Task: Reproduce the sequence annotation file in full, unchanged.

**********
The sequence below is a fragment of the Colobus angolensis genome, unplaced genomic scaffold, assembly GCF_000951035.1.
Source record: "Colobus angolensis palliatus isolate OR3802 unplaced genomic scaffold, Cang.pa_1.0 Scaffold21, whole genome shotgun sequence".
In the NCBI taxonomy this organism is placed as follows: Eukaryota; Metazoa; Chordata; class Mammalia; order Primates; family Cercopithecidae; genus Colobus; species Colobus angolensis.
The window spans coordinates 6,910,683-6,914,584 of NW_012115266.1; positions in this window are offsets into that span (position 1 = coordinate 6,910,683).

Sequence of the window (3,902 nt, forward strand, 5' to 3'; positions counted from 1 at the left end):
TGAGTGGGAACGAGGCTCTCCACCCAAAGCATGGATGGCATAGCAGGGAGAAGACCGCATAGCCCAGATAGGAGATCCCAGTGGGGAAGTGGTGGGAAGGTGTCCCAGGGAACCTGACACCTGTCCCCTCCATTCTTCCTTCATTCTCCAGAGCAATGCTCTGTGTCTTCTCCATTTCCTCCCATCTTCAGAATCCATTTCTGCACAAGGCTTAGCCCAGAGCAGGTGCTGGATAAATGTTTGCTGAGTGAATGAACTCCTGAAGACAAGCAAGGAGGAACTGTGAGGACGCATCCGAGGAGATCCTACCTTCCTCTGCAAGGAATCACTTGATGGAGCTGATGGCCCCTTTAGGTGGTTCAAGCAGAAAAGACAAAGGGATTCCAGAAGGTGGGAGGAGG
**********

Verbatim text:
The sequence below is a fragment of the Colobus angolensis genome, unplaced genomic scaffold, assembly GCF_000951035.1.
Source record: "Colobus angolensis palliatus isolate OR3802 unplaced genomic scaffold, Cang.pa_1.0 Scaffold21, whole genome shotgun sequence".
In the NCBI taxonomy this organism is placed as follows: Eukaryota; Metazoa; Chordata; class Mammalia; order Primates; family Cercopithecidae; genus Colobus; species Colobus angolensis.
The window spans coordinates 6,910,683-6,914,584 of NW_012115266.1; positions in this window are offsets into that span (position 1 = coordinate 6,910,683).

Sequence of the window (3,902 nt, forward strand, 5' to 3'; positions counted from 1 at the left end):
TGAGTGGGAACGAGGCTCTCCACCCAAAGCATGGATGGCATAGCAGGGAGAAGACCGCATAGCCCAGATAGGAGATCCCAGTGGGGAAGTGGTGGGAAGGTGTCCCAGGGAACCTGACACCTGTCCCCTCCATTCTTCCTTCATTCTCCAGAGCAATGCTCTGTGTCTTCTCCATTTCCTCCCATCTTCAGAATCCATTTCTGCACAAGGCTTAGCCCAGAGCAGGTGCTGGATAAATGTTTGCTGAGTGAATGAACTCCTGAAGACAAGCAAGGAGGAACTGTGAGGACGCATCCGAGGAGATCCTACCTTCCTCTGCAAGGAATCACTTGATGGAGCTGATGGCCCCTTTAGGTGGTTCAAGCAGAAAAGACAAAGGGATTCCAGAAGGTGGGAGGAGG